Oil Prices Eased Amid Optimism Over Future Demand and OPEC+

Oil prices eased on Tuesday following an upturn earlier in the session that was driven by potential firming in crude demand and optimism over the Organization of Petroleum Exporting Countries (OPEC) and its allies possibly halting a supply boost this year.

Global benchmark Brent crude oil futures shed 0.12% to $84.15 per barrel after gaining 0.25% to $84.46 earlier. The US West Texas Intermediate (WTI) crude futures for August delivery traded 0.16% lower at $79.59 per barrel, having climbed 0.20% to $80.49 earlier in the session.

Brent and WTI futures rose about 2.00% on Monday to settle at their highest since April of $84.25 and $80.33 per barrel, respectively.

Ongoing geopolitical tensions in the Middle East have supported the risk premium in the market, as the possibility of an Israel-Hamas war involving other countries in the oil-rich region presented a potential global supply disruption.

The US Central Command (CENTCOM) stated on Monday that they have taken down four Houthi militant radars, along with aerial and surface sea drones, in the last 24 hours in the Yemeni areas controlled by the Iran-backed rebels.

The Houthis have been targeting and seizing ships crossing the crucial shipping pathway of the Red Sea in support of the Palestinians in the Gaza war.

Positive Demand Outlook, OPEC+ Plans Keep Oil Steady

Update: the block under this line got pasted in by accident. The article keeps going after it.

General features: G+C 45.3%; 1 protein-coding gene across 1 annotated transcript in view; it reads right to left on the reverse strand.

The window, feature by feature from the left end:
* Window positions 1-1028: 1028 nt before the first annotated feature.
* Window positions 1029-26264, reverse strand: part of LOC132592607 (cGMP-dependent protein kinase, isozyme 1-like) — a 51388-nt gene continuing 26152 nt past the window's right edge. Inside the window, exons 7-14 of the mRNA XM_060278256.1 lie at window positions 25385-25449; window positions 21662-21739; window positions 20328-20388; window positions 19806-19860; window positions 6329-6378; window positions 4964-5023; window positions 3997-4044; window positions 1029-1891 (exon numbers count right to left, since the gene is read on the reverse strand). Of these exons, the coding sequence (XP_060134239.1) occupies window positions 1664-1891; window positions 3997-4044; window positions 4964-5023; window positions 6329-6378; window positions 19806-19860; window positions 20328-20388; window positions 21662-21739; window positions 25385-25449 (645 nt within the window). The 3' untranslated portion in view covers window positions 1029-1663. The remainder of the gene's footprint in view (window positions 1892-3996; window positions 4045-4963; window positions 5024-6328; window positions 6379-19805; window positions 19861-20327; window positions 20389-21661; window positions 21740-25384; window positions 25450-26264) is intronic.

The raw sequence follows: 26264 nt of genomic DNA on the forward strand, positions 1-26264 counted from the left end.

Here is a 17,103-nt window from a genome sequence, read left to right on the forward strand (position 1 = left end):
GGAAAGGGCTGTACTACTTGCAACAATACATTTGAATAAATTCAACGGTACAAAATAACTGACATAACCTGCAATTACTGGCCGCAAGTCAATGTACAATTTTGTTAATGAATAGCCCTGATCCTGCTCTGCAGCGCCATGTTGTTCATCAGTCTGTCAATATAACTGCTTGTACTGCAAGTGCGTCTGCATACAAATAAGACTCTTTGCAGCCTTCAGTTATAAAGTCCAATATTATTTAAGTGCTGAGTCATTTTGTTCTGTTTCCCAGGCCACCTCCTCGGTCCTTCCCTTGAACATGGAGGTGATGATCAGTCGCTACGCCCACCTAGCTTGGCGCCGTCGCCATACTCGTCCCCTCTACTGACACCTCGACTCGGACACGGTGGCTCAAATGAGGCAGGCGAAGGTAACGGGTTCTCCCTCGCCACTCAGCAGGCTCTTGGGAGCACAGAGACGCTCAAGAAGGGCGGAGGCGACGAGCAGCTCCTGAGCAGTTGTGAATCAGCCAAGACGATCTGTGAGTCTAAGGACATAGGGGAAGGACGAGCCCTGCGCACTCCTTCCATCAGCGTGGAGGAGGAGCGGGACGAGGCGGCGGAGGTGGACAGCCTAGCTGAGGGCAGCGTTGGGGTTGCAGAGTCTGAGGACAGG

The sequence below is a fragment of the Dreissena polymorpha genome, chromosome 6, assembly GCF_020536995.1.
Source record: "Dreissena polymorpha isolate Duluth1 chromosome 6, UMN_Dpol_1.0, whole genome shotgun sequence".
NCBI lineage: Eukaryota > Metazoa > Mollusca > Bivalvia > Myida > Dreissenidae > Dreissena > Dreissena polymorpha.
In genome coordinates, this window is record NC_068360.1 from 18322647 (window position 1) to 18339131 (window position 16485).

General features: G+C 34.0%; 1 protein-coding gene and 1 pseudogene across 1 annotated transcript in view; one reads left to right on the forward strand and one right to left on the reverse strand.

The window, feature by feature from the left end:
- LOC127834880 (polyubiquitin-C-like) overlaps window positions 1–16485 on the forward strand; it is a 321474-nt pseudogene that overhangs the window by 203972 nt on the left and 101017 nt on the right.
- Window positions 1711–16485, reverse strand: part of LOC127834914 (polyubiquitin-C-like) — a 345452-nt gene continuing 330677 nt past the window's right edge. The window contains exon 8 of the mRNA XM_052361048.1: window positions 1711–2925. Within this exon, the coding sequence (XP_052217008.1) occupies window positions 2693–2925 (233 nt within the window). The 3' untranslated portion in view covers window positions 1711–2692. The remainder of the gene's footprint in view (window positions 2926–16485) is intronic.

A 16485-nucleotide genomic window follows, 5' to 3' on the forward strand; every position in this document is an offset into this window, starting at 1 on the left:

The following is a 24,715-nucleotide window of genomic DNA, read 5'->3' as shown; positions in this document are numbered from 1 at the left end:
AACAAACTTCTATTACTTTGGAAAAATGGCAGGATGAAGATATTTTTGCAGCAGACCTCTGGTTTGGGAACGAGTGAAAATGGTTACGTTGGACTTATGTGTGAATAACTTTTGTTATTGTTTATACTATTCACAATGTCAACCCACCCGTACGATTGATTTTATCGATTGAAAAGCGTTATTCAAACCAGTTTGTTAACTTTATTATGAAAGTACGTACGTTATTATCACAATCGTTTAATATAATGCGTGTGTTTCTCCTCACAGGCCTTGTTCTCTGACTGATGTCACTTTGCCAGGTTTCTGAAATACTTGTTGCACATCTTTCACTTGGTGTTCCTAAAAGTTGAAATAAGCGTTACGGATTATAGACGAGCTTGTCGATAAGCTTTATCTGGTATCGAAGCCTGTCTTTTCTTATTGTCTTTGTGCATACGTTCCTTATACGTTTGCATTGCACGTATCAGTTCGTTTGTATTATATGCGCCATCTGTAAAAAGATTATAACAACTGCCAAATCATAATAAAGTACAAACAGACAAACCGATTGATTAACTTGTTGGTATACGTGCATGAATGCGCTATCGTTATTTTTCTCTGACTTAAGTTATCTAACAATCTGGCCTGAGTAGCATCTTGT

Oil prices strengthened last week to log their first weekly rise in four weeks after OPEC+, the International Energy Agency (IEA), and the Energy Information Administration (EIA) expected demand to bolster in the second half of 2024, thereby aiding in reducing supplies.

Prices further surged on the producer group introducing the possibility that they might postpone or withdraw plans to increase supplies from the fourth quarter depending on market conditions.

Sentiment in oil markets has improved after OPEC+ unexpectedly announced plans for an output boost starting in October, with the prospect of firmer demand fueling crude prices.

In the week earlier, investors bought back some of the petroleum they sold the week prior.

Data from the Commodity Futures Trading Commission (CFTC) showed on Friday that hedge funds and money managers acquired about 80 million barrels in six major petroleum futures and options contracts in the week ending June 11.

The move undid around 40% of the 194 million barrels sold after OPEC+ announced plans to raise production.

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